The in-flight entertainment system is back! Offering a variety of movies, TV shows, box sets, Stan exclusives, reality, documentaries and more, the system is well-stocked and should cater to all tastes on board.
The Panasonic eX3 system was easy to use with clearly defined menus and was also very responsive. A flight map was available for those looking to follow the progress of the flight.
Service & amenities
The service on this flight could not be faulted. The meal service began soon after take-off and was efficiently served, leaving plenty of time for work or relaxation for the remainder of the flight. The cabin crew were frequently walking through the aisle, collecting rubbish and serving passengers when required, which was not an easy task on this flight, given the large media contingent interviewing passengers mid-flight
Due to COVID-19 restrictions, all the amenities that we have become used to on international flights, such as pillows, blankets and a small toiletry bag (although this was pushing it for a trans-Tasman flight even pre-COVID) are currently suspended.
How to redeem for this flight
There are a number of options available to use frequent flyer points for this flight, including using points currencies from other oneworld or partner airlines to Qantas, such as American Airlines AAdvantage miles, Cathay Pacific Asia Miles or Emirates Skywards.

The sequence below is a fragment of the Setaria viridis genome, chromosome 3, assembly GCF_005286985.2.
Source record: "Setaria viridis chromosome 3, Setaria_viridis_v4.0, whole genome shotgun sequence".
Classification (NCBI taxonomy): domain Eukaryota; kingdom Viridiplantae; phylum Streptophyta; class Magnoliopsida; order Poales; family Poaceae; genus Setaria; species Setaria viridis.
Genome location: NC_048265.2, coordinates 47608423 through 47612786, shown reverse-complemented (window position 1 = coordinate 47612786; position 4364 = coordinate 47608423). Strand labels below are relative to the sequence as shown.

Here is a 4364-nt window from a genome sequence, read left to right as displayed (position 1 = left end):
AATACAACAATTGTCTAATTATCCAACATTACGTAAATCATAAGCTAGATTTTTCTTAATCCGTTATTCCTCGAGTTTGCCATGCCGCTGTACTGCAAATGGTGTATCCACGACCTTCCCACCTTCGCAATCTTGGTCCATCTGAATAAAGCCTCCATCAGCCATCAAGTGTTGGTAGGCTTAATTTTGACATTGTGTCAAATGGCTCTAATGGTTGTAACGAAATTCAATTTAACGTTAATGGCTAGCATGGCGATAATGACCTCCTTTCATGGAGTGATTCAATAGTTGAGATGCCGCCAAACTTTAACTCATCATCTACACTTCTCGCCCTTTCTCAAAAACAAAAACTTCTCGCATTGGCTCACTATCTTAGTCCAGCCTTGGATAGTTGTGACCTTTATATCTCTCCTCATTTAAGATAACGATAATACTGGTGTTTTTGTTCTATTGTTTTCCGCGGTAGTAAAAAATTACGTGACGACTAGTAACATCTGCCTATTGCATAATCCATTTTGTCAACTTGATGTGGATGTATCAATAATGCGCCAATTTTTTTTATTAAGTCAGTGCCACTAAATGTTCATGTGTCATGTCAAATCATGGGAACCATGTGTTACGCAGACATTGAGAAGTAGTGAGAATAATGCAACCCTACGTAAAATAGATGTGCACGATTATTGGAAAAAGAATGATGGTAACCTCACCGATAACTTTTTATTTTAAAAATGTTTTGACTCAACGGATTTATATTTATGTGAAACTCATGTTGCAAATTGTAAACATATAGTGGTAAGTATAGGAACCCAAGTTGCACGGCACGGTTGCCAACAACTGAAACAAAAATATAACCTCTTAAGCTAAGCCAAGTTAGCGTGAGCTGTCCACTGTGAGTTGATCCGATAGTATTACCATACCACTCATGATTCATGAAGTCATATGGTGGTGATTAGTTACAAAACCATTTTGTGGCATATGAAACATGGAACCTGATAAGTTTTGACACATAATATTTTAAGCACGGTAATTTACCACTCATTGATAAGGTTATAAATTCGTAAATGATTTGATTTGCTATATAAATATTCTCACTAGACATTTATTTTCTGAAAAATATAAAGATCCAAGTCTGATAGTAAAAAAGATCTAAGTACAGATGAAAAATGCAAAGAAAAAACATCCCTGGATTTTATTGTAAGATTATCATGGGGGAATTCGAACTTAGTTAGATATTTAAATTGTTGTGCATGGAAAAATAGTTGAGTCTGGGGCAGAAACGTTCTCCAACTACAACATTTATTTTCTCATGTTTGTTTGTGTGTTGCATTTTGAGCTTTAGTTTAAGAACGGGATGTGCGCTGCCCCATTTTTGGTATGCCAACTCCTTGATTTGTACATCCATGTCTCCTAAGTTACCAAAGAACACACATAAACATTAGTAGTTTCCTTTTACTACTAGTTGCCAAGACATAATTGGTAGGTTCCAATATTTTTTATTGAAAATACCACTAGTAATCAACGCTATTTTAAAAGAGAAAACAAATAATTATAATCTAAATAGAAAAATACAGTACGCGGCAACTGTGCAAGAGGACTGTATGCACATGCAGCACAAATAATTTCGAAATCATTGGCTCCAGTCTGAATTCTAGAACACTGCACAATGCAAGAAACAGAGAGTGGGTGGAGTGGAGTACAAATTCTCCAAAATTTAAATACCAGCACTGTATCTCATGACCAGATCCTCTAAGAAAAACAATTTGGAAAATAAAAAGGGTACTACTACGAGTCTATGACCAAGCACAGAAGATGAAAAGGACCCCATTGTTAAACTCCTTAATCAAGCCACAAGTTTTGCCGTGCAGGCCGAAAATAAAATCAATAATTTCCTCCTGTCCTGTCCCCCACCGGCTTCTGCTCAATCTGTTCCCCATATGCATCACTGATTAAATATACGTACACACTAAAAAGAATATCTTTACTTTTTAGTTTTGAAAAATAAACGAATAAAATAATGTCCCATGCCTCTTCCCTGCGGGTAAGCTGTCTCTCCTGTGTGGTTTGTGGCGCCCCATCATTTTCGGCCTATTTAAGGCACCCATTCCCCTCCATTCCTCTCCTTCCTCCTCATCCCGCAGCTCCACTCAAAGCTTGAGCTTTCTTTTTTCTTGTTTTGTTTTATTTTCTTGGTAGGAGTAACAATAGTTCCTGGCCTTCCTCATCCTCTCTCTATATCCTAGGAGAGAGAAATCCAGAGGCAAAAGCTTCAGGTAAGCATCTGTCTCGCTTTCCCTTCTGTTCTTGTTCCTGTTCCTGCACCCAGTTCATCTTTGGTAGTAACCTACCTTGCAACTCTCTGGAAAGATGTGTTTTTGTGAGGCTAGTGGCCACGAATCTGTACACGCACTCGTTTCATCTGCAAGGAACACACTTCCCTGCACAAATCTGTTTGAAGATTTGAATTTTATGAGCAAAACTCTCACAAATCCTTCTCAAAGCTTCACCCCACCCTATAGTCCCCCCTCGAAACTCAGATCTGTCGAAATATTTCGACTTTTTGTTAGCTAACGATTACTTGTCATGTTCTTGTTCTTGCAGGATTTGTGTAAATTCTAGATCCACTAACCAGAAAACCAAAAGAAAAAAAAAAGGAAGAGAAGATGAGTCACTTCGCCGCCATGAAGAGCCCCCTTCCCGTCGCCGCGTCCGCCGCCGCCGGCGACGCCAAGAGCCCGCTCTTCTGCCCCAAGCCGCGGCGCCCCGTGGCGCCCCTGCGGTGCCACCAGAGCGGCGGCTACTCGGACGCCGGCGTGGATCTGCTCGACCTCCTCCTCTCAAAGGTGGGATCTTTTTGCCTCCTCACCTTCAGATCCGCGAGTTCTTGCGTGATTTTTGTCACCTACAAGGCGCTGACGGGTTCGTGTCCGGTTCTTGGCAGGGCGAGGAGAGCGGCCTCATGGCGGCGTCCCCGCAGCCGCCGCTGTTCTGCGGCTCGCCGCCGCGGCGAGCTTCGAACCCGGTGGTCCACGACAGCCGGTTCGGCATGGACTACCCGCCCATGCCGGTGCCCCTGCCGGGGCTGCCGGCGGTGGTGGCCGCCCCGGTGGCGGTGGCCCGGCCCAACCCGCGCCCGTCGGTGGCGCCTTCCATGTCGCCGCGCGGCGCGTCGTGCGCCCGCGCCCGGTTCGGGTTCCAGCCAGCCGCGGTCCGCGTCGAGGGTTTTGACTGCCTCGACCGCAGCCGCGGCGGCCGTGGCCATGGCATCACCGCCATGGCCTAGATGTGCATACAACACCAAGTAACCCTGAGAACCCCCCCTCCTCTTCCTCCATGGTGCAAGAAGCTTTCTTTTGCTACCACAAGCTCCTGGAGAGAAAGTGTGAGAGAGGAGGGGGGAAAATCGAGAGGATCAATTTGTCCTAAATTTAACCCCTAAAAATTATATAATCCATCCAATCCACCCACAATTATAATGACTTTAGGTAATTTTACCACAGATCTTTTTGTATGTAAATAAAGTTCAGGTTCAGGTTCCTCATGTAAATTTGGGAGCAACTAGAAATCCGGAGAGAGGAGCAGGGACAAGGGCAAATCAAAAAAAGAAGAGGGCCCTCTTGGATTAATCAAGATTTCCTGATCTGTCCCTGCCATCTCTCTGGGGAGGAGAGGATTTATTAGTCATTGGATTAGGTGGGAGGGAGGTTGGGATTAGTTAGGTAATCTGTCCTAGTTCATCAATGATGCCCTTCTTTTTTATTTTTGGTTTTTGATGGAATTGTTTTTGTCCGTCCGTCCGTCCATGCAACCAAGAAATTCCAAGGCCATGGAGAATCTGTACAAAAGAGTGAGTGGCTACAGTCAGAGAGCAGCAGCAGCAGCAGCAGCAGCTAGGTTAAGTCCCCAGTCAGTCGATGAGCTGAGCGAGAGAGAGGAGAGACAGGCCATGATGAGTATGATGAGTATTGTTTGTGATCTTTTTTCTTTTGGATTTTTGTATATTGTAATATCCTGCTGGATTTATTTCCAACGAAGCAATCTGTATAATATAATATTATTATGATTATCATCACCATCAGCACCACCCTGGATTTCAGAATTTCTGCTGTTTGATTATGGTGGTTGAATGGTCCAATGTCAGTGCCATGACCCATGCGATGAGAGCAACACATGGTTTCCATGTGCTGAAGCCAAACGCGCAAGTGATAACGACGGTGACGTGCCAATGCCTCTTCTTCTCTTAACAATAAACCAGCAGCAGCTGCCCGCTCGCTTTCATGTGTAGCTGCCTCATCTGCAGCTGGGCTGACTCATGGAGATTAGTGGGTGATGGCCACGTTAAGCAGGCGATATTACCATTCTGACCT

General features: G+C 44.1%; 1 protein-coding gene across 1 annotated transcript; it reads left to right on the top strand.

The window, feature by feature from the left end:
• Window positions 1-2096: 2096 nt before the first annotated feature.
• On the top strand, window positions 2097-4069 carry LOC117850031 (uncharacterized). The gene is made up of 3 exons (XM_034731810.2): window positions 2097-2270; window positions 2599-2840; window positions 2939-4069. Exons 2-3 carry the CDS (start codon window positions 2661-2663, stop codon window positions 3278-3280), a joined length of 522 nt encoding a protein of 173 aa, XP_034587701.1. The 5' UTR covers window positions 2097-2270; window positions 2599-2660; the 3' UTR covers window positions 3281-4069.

While this is cheaper than the Qantas rate, these points currencies can be hard to earn in Australia, especially AAdvantage miles. Asia Miles though can be earned through the American Express Membership Rewards program along with some bank-issued credit cards.
It was always going to be hard to fault this flight, given it’s the first international flight that I have undertaken in nearly 2 years. Having said that, the relatively positive review is not without merit.
Qantas is offering a competitive product on this route. A twin-aisle Airbus A330 provides a comfortable trip for all classes, especially those lucky enough to be in the lie-flat Business Class Suites.
The in-flight catering was great and provided Economy passengers with two strong options. The in-flight entertainment was very responsive and provided a variety of different entertainment genres to keep you entertained for the relatively short flight.
And above all else, the ‘soft service was great, with the cabin crew providing efficient, professional and friendly service.